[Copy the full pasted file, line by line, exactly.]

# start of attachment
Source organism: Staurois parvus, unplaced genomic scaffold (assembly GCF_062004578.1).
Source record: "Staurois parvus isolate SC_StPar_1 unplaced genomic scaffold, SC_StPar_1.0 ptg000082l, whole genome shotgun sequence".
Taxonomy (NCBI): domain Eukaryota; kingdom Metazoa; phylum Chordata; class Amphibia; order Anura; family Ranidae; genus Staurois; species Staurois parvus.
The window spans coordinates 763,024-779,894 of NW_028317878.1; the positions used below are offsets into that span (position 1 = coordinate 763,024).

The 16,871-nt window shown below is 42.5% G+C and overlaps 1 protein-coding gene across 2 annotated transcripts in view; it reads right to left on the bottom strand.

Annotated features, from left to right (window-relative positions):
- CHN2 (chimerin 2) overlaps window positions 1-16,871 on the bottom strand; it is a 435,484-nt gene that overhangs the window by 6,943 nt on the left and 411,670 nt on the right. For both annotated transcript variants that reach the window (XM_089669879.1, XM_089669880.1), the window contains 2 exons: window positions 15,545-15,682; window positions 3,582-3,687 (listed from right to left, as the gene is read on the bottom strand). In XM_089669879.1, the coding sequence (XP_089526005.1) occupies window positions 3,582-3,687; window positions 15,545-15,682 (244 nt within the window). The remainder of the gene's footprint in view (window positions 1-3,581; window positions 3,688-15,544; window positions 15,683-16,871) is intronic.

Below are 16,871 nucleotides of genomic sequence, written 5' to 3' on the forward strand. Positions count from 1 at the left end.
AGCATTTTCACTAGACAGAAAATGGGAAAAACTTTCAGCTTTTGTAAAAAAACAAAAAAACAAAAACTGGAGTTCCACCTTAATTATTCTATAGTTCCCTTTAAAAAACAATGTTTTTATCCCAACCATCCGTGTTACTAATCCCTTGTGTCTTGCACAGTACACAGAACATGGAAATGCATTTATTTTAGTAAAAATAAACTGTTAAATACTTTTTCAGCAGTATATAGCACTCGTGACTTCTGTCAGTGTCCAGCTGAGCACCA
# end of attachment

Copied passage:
Source organism: Staurois parvus, unplaced genomic scaffold (assembly GCF_062004578.1).
Source record: "Staurois parvus isolate SC_StPar_1 unplaced genomic scaffold, SC_StPar_1.0 ptg000082l, whole genome shotgun sequence".
Taxonomy (NCBI): domain Eukaryota; kingdom Metazoa; phylum Chordata; class Amphibia; order Anura; family Ranidae; genus Staurois; species Staurois parvus.
The window spans coordinates 763,024-779,894 of NW_028317878.1; the positions used below are offsets into that span (position 1 = coordinate 763,024).

The 16,871-nt window shown below is 42.5% G+C and overlaps 1 protein-coding gene across 2 annotated transcripts in view; it reads right to left on the bottom strand.

Annotated features, from left to right (window-relative positions):
- CHN2 (chimerin 2) overlaps window positions 1-16,871 on the bottom strand; it is a 435,484-nt gene that overhangs the window by 6,943 nt on the left and 411,670 nt on the right. For both annotated transcript variants that reach the window (XM_089669879.1, XM_089669880.1), the window contains 2 exons: window positions 15,545-15,682; window positions 3,582-3,687 (listed from right to left, as the gene is read on the bottom strand). In XM_089669879.1, the coding sequence (XP_089526005.1) occupies window positions 3,582-3,687; window positions 15,545-15,682 (244 nt within the window). The remainder of the gene's footprint in view (window positions 1-3,581; window positions 3,688-15,544; window positions 15,683-16,871) is intronic.

Below are 16,871 nucleotides of genomic sequence, written 5' to 3' on the forward strand. Positions count from 1 at the left end.
AGCATTTTCACTAGACAGAAAATGGGAAAAACTTTCAGCTTTTGTAAAAAAACAAAAAAACAAAAACTGGAGTTCCACCTTAATTATTCTATAGTTCCCTTTAAAAAACAATGTTTTTATCCCAACCATCCGTGTTACTAATCCCTTGTGTCTTGCACAGTACACAGAACATGGAAATGCATTTATTTTAGTAAAAATAAACTGTTAAATACTTTTTCAGCAGTATATAGCACTCGTGACTTCTGTCAGTGTCCAGCTGAGCACCA